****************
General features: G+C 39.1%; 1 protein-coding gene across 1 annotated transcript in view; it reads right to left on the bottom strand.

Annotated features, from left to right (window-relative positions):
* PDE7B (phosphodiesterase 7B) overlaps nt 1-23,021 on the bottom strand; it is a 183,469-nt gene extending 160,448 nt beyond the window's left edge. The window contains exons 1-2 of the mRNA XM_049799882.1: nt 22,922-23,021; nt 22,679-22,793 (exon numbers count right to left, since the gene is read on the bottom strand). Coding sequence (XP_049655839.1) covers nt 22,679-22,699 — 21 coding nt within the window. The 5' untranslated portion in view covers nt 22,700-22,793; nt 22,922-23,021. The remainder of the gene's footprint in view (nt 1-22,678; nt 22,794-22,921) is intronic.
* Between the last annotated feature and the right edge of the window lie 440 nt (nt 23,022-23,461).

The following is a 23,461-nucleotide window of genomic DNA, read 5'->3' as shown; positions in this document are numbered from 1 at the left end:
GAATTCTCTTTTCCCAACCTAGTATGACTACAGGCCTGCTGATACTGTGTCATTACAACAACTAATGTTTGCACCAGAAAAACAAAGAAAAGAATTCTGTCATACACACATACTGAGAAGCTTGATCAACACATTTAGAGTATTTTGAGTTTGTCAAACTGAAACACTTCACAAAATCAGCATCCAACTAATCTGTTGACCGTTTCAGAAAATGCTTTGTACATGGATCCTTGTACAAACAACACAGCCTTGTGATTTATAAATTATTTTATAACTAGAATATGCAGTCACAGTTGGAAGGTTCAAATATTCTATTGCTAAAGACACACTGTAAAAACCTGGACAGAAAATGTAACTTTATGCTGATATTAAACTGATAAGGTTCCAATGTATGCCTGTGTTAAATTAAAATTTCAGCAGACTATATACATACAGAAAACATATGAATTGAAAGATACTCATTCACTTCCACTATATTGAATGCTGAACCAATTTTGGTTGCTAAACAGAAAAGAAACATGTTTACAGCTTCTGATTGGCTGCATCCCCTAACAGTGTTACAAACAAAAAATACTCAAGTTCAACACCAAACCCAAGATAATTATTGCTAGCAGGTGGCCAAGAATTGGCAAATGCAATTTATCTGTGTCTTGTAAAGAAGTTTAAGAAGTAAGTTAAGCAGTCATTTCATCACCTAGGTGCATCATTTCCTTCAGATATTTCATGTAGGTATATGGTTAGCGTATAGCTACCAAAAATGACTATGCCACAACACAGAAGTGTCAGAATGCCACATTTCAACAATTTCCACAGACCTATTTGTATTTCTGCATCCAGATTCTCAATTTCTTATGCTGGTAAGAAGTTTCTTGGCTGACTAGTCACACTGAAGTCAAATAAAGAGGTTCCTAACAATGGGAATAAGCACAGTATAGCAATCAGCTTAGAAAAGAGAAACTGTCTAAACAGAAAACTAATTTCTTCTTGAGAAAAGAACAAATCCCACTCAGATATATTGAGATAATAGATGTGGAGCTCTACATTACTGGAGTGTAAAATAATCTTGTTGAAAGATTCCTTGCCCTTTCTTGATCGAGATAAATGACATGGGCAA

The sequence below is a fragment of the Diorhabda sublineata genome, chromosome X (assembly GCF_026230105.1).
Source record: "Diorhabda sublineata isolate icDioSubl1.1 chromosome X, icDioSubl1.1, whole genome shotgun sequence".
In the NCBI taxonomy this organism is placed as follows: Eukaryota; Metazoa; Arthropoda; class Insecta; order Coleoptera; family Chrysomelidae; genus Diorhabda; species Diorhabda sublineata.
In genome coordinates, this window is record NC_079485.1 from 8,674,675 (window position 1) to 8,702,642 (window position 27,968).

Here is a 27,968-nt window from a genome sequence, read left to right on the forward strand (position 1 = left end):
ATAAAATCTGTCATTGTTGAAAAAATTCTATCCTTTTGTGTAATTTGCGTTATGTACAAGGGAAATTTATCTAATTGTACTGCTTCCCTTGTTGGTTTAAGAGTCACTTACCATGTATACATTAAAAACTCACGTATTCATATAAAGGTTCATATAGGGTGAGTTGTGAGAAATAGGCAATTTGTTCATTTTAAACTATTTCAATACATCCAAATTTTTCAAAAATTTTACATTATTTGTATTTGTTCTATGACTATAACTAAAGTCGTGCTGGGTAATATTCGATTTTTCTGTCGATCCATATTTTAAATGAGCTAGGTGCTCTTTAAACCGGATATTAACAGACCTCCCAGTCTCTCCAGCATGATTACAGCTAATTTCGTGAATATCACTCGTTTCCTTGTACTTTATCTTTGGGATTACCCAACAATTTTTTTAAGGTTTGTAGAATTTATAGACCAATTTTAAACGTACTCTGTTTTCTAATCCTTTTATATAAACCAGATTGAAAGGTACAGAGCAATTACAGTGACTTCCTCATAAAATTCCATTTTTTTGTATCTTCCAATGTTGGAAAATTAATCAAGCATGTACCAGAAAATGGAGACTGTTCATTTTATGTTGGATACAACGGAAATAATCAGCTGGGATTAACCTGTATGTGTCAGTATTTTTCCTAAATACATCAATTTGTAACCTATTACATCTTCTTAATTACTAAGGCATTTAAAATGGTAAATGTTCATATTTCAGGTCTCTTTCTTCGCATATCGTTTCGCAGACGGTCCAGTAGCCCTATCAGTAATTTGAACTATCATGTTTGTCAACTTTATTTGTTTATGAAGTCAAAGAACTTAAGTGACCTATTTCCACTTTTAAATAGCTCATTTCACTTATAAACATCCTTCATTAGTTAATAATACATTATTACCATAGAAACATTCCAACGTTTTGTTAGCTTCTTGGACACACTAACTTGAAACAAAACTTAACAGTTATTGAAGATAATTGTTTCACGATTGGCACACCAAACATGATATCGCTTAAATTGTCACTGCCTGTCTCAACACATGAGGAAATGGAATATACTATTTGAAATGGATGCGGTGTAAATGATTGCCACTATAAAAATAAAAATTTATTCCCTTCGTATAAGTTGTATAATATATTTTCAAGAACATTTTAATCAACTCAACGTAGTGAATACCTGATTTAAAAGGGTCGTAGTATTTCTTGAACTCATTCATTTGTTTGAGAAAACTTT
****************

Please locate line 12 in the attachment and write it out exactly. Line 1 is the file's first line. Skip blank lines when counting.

ATAAAATCTGTCATTGTTGAAAAAATTCTATCCTTTTGTGTAATTTGCGTTATGTACAAGGGAAATTTATCTAATTGTACTGCTTCCCTTGTTGGTTTAAGAGTCACTTACCATGTATACATTAAAAACTCACGTATTCATATAAAGGTTCATATAGGGTGAGTTGTGAGAAATAGGCAATTTGTTCATTTTAAACTATTTCAATACATCCAAATTTTTCAAAAATTTTACATTATTTGTATTTGTTCTATGACTATAACTAAAGTCGTGCTGGGTAATATTCGATTTTTCTGTCGATCCATATTTTAAATGAGCTAGGTGCTCTTTAAACCGGATATTAACAGACCTCCCAGTCTCTCCAGCATGATTACAGCTAATTTCGTGAATATCACTCGTTTCCTTGTACTTTATCTTTGGGATTACCCAACAATTTTTTTAAGGTTTGTAGAATTTATAGACCAATTTTAAACGTACTCTGTTTTCTAATCCTTTTATATAAACCAGATTGAAAGGTACAGAGCAATTACAGTGACTTCCTCATAAAATTCCATTTTTTTGTATCTTCCAATGTTGGAAAATTAATCAAGCATGTACCAGAAAATGGAGACTGTTCATTTTATGTTGGATACAACGGAAATAATCAGCTGGGATTAACCTGTATGTGTCAGTATTTTTCCTAAATACATCAATTTGTAACCTATTACATCTTCTTAATTACTAAGGCATTTAAAATGGTAAATGTTCATATTTCAGGTCTCTTTCTTCGCATATCGTTTCGCAGACGGTCCAGTAGCCCTATCAGTAATTTGAACTATCATGTTTGTCAACTTTATTTGTTTATGAAGTCAAAGAACTTAAGTGACCTATTTCCACTTTTAAATAGCTCATTTCACTTATAAACATCCTTCATTAGTTAATAATACATTATTACCATAGAAACATTCCAACGTTTTGTTAGCTTCTTGGACACACTAACTTGAAACAAAACTTAACAGTTATTGAAGATAATTGTTTCACGATTGGCACACCAAACATGATATCGCTTAAATTGTCACTGCCTGTCTCAACACATGAGGAAATGGAATATACTATTTGAAATGGATGCGGTGTAAATGATTGCCACTATAAAAATAAAAATTTATTCCCTTCGTATAAGTTGTATAATATATTTTCAAGAACATTTTAATCAACTCAACGTAGTGAATACCTGATTTAAAAGGGTCGTAGTATTTCTTGAACTCATTCATTTGTTTGAGAAAACTTT